[the following is a repost from Scienceblogs]
If you’ll direct your attention to the top-right of this blog, you should notice a new tab labeled North American Ants. It links to a page intended as a visual survey, at the genus level, of the various ants that inhabit the continent.
The more astute among you will notice a few missing genera. In spite of my best efforts, I have not had an opportunity to take stylized white-background shots of all our myrmecofauna.
The good news is that you can help. If you have access to live workers of any of the missing groups I would greatly appreciate a donation. I am especially embarrassed to have missed Stenamma, Dolichoderus, Leptothorax and Liometopum. Please email me (alwild -at- myrmecos.net) if you can assist, and I’ll repay you with a print of your choosing from the galleries.
While in sunny Florida last summer (ah, sunshine! I vaguely remember what that looks like), I spent an hour peering into a nest of little Dorymyrmex elegans. These slender, graceful ants are among Florida’s more charming insects.
Every few minutes, though, the flow of elegant orange insects out of the nest was interrupted by a darker, more robust ant: Dorymyrmex reginicula. Who was this interloper?
From the recent documentary Ants: Nature’s Secret Power, a glimpse of how researchers study ant behavior in the lab:
A query from the inbox:
Hi, my question is regarding the gender of the worker ants (and the ant queen). As we all know; they are female, however was this discovered many centuries ago or is this a recent discovery?
I plead ignorance. I know apiculturists had figured out the sex of worker bees in by the late 1700s, and that by the 1800s it was widely accepted that ant workers were also female. But that’s the extent of my knowledge.
So I’m punting to my diligent readers. Do any of you know who first observed that ant workers are female?
As if butterflies weren’t flamboyant enough already, it seems that some of them actively impersonate queens.
Queen ants, that is. A report by Francesca Barbero et al in today’s issue of Science documents a clever strategy employed by a European butterfly, the Mountain Alcon Blue Maculinea rebeli, to infiltrate nests of Myrmica schencki. The immature stages of the butterfly are parasites of ant colonies, and it seems the secret to their success is acoustic mimicry. The larvae and pupae squeak like queens, eliciting preferential treatment from the workers. Here’s the abstract:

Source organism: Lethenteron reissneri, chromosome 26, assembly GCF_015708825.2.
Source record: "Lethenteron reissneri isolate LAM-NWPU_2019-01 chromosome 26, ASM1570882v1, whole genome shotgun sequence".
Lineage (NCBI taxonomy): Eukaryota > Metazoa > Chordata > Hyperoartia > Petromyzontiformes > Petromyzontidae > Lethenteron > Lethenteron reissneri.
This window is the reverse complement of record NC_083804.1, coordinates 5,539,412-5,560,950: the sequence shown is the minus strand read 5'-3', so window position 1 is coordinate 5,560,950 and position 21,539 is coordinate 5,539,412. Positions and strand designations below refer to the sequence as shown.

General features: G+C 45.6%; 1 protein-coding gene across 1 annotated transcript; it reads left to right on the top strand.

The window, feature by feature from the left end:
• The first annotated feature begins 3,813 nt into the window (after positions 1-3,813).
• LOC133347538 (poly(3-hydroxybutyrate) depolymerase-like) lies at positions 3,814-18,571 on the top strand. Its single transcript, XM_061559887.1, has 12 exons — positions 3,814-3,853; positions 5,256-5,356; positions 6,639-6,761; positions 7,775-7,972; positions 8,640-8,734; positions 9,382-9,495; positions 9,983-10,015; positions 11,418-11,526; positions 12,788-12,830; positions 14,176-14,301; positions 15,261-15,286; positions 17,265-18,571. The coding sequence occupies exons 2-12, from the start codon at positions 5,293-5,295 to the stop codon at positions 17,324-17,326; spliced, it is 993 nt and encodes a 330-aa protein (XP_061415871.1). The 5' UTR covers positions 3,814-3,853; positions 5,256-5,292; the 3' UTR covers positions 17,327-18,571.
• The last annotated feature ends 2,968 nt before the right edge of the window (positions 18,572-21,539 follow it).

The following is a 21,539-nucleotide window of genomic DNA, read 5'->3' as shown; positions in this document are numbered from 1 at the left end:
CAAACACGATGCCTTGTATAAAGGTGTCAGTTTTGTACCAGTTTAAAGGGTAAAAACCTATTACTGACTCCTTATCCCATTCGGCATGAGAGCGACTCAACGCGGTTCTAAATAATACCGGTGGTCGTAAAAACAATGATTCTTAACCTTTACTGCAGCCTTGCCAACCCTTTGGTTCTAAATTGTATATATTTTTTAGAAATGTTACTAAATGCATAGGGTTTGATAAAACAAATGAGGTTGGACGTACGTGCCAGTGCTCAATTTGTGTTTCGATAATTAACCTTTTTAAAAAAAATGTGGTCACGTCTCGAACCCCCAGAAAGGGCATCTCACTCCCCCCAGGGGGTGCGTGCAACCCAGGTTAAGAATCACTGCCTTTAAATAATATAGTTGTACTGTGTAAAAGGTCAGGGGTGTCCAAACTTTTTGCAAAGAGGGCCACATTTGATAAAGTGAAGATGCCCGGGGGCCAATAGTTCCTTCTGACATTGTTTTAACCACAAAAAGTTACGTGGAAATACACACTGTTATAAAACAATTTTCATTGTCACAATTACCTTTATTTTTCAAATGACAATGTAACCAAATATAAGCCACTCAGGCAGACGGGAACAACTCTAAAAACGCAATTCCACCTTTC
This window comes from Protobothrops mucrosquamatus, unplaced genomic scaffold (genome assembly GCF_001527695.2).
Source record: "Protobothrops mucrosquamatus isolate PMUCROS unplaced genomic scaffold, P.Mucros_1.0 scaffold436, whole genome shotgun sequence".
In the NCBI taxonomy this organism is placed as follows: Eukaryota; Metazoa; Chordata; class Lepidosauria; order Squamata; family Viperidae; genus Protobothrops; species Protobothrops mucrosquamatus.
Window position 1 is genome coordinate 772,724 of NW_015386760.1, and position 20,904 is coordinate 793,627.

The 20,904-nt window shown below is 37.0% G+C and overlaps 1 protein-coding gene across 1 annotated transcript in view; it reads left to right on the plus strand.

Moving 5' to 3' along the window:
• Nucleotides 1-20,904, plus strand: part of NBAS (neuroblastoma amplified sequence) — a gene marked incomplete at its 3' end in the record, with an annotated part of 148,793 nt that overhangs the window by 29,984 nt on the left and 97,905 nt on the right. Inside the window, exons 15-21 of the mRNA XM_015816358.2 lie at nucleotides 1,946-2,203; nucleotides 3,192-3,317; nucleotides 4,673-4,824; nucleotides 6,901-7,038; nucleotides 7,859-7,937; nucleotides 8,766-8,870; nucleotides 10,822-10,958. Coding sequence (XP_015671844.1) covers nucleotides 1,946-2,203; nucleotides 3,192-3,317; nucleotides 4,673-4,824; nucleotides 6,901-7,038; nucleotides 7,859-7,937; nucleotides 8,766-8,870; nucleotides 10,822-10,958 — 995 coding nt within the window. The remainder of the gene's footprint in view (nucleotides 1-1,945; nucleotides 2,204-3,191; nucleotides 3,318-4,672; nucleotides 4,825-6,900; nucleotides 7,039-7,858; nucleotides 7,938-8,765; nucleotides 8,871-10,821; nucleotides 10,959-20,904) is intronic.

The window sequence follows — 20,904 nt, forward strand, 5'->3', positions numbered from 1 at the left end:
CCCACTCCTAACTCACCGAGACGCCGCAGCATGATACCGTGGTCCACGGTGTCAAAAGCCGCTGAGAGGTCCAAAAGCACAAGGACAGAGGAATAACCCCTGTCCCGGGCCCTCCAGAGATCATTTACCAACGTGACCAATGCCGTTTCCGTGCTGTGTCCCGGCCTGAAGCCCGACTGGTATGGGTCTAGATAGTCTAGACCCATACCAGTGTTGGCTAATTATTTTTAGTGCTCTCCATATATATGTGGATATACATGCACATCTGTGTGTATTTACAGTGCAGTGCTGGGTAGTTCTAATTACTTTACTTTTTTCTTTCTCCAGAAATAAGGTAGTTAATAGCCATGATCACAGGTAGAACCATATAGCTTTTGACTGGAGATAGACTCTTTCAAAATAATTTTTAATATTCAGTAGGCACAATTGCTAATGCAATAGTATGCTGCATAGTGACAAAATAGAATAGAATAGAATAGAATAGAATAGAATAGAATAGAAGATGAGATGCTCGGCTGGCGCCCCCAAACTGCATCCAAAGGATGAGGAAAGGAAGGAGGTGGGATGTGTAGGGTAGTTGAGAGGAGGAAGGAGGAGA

Ants dominate terrestrial ecosystems through living in complex societies whose organization is maintained via sophisticated communication systems. The role of acoustics in information exchange may be underestimated. We show that Myrmica schencki queens generate distinctive sounds that elicit increased benevolent responses from workers, reinforcing their supreme social status. Although fiercely defended by workers, ant societies are infiltrated by specialist insects that exploit their resources. Sounds produced by pupae and larvae of the parasitic butterfly Maculinea rebeli mimic those of queen ants more closely than those of workers, enabling them to achieve high status within ant societies. We conclude that acoustical mimicry provides another route for infiltration for ~10,000 species of social parasites that cheat ant societies.
source: Barbero, F. and J.A. Thomas, S. Bonelli, E. Balletto, K. Schönrogge. 2009. Queen ants make distinctive sounds that are mimicked by a butterfly social parasite. Science 323(Feburary 6): 782-785.
I’ve never taken to the Australian vernacular for one of their most conspicuous insects. The latin Iridomyrmex purpureus translates as “purple rainbow ant”, referring both to the base color of the body and to the attractive metallic refractions on the cuticle. But Aussies instead call this colorful species the “meat ant.” Crass by comparison.
On the other hand, it’d probably not do my reputation of masculine bravado much good were I to stroll into a dusty pub in the outback and announce my affection for “purple rainbow ants.” Crikey! Meat ants it is, then.
A few more pics: Continue reading →
My earlier list of the most-studied ant species contained a few omissions. Here is a more inclusive list:
Ant species sorted by number of BIOSIS-listed publications, 1984-2008
|The Top 10 Species||Publications|
Pheidole moerens is a small, barely noticeable insect that travels about with human commerce, arriving without announcement and slipping quietly into the leaf litter and potted plants about town. As introduced ants go, P. moerens is timid and innocuous- it’s certainly no fire ant. The species is now present in the southeastern United States, a few places along the west coast, and Hawaii. Conventional wisdom suggests that P. moerens originated in the Greater Antilles, but even though the ant was first described from Puerto Rico a century ago its exact origin remains uncertain.
The Greater Antilles were a major hub in the global trade of the colonial era, receiving slaves from Africa and shipping sugar north to the distilleries. A great number of pests had already been carried to the islands by the time European scientists started to fully describe the fauna, so it’s not unlikely that many animals considered native there may have merely used the archipelago as a way-station between their actual origin and their ultimate global distribution.
Now that scientists are equiped with the tools of molecular genetics, we have the ability to determine more precisely the historical routes of spread. It would not take too much work to pin down the origin of P. moerens. But this ant is just one species of many that are both globally trampy and not particularly troublesome. Elucidating its origin is thus more an academic than an applied matter, so Pheidole moerens will likely remain mysterious for some time yet.
photo details: Canon MP-E 65mm 1-5x macro lens on a Canon EOS 20D
ISO 100, 1/250 sec, f/13, flash diffused through tracing paper